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05/04/88 Wesley Rust, Fulton County v. Wesley Rust

May 4, 1988




523 N.E.2d 1125, 169 Ill. App. 3d 800, 120 Ill. Dec. 214 1988.IL.670

Appeal from the Circuit Court of Fulton County; the Hon. Kenneth Bath, Judge, presiding.


JUSTICE HEIPLE delivered the opinion of the court. SCOTT and WOMBACHER, JJ., concur.


The plaintiff, Virgil Yaste, appeals from the court's order dismissing his complaint for a writ of mandamus for the defendant Fulton County Superintendent of Highways to repair and maintain a certain roadway. We reverse.

For our purposes, the statutory terms "road" and "highway" are synonymous. (See Ill. Rev. Stat. 1985, ch. 121, par. 2-202.) Section 6-401 of the Illinois Highway Code (Ill. Rev. Stat. 1985, ch. 121, par. 6-401) provides that after landowners present a proper petition alleging that a certain road needs repair or maintenance, the county superintendent of highways shall hold a hearing. If the superintendent determines that the described road needs repair or maintenance by the appropriate highway commissioner, then he shall order the commissioner either to make proper or necessary repairs or to properly maintain the road. Ill. Rev. Stat. 1985, ch. 121, par. 6-401.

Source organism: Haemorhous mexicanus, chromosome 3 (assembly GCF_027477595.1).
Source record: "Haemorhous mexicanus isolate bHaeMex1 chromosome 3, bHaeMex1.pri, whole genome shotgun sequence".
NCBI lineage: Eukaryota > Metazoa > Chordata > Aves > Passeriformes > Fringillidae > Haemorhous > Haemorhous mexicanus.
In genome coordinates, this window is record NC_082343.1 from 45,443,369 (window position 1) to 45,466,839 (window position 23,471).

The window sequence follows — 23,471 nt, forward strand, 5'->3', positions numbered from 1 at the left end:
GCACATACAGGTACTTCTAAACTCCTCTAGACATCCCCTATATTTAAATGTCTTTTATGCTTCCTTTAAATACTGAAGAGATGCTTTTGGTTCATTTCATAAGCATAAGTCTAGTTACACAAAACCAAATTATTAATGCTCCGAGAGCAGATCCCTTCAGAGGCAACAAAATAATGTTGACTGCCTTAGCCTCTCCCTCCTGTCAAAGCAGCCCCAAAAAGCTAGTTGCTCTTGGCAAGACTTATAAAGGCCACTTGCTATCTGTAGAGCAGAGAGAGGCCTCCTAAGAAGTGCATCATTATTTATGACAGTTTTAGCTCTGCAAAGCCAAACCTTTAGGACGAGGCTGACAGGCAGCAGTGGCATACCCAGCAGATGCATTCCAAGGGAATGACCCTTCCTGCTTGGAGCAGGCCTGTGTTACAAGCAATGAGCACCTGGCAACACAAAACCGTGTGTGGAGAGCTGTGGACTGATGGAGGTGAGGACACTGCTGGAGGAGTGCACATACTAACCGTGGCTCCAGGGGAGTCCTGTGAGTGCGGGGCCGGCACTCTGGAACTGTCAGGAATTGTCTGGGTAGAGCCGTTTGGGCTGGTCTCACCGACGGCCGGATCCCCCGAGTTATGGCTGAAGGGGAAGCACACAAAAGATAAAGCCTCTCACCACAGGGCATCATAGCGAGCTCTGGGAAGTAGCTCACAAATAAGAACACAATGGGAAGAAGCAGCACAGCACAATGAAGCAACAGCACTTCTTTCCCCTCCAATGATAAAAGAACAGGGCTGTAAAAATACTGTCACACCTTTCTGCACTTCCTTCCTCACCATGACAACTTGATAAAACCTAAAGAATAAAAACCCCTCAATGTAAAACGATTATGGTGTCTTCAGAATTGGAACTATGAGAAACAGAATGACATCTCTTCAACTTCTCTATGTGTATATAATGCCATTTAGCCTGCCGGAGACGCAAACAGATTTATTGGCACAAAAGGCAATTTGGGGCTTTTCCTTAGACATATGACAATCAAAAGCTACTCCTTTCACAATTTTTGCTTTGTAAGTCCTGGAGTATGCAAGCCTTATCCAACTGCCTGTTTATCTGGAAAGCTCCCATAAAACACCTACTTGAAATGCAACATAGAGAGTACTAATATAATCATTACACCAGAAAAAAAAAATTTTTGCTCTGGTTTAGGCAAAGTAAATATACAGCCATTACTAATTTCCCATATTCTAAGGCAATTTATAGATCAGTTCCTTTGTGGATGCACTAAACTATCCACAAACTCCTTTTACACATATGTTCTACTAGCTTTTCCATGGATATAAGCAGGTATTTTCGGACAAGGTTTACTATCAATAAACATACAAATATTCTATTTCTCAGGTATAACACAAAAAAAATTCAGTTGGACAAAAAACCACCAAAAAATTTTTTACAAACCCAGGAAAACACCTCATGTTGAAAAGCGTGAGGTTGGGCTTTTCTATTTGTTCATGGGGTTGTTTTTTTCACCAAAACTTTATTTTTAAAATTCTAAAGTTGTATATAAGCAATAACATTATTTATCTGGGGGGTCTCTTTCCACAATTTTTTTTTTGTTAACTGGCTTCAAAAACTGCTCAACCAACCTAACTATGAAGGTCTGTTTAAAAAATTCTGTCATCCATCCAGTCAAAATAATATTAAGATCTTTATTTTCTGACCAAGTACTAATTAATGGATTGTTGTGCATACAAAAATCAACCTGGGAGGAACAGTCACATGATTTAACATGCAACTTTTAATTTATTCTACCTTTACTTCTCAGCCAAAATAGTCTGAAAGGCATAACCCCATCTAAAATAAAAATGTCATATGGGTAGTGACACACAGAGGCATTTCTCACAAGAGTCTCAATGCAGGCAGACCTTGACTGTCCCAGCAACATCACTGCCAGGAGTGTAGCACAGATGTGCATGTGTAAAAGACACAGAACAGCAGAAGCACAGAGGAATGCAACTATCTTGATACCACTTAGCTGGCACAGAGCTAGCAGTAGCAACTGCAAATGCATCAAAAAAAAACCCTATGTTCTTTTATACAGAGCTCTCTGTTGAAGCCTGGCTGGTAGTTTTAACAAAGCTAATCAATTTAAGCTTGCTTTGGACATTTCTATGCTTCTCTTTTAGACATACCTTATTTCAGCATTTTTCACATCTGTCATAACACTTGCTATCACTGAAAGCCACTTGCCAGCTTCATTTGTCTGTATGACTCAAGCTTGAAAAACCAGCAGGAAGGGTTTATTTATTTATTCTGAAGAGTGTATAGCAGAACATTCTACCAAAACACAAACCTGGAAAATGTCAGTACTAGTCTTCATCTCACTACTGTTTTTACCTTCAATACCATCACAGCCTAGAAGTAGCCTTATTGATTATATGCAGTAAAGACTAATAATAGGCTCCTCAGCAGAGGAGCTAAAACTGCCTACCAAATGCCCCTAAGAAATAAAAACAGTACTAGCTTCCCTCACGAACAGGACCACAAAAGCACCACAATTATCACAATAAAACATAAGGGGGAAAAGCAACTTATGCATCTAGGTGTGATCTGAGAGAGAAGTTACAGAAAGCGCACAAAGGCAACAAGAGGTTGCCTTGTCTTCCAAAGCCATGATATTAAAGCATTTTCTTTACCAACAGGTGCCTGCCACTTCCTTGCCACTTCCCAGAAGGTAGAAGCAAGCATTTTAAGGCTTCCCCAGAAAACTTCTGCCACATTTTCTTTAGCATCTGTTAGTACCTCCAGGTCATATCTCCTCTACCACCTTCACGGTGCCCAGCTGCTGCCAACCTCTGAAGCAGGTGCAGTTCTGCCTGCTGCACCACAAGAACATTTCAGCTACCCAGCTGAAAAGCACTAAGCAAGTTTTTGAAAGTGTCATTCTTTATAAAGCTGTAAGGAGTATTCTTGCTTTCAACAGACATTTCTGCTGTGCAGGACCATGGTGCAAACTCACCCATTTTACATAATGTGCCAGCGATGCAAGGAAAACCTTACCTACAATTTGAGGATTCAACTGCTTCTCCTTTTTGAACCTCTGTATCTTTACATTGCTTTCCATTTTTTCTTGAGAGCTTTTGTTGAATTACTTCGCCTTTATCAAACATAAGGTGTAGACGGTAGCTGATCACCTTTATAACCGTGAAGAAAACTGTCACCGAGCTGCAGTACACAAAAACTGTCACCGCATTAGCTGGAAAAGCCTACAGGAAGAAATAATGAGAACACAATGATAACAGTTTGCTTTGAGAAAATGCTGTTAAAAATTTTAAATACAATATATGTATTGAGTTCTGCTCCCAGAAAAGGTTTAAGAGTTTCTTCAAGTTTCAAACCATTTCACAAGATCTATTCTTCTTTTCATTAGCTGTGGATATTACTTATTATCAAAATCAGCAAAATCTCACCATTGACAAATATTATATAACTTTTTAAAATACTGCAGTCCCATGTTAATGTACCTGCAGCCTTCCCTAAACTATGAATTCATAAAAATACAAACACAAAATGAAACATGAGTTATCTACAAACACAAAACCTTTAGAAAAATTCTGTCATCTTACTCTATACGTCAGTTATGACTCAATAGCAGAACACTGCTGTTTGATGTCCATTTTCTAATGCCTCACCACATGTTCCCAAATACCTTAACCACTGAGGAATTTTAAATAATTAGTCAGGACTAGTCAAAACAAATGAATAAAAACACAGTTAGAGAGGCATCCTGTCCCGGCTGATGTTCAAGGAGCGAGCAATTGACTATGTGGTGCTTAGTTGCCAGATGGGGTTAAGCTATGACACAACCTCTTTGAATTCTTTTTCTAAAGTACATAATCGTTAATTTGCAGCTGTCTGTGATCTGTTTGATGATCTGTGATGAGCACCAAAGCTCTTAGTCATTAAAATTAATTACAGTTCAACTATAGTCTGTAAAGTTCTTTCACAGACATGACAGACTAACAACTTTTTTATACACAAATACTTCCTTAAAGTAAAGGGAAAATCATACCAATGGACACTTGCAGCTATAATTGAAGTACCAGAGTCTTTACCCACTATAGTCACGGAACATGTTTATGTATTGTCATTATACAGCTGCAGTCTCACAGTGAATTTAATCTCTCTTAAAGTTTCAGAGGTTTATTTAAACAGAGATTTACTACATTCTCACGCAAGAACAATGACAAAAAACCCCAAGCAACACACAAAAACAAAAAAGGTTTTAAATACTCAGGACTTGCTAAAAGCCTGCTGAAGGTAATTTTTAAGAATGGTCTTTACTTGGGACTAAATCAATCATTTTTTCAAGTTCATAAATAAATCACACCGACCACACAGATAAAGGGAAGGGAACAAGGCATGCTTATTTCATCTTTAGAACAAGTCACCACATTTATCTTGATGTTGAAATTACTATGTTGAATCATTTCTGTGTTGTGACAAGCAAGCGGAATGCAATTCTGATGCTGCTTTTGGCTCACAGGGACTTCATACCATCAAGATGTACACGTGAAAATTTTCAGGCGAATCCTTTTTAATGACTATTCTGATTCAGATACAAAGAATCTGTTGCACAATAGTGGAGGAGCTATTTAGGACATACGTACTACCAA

The record shows that the plaintiff wished to have the roadway at issue maintained so he could use it to gain access to a piece of his property. He previously reached his property by traveling across neighboring land with the neighboring landowner's consent. When the neighboring land was sold, the plaintiff lost his consensual passage to it. Thereafter, pursuant to section 6-401 of the Illinois Highway Code (the Code) (Ill. Rev. Stat. 1985, ch. 121, par. 6-401), the plaintiff petitioned to have the instant roadway maintained by the County.

The former Fulton County highway superintendent held a hearing pursuant to section 6 -- 401 and found that approximately 60 years ago there was a public road where the plaintiff requested current maintenance. However, he found that the road had been abandoned and that the county was not now required to repair or maintain it. Thereafter, the plaintiff brought the instant mandamus action, seeking to compel the Fulton County highway superintendent's repair and maintenance of the roadway.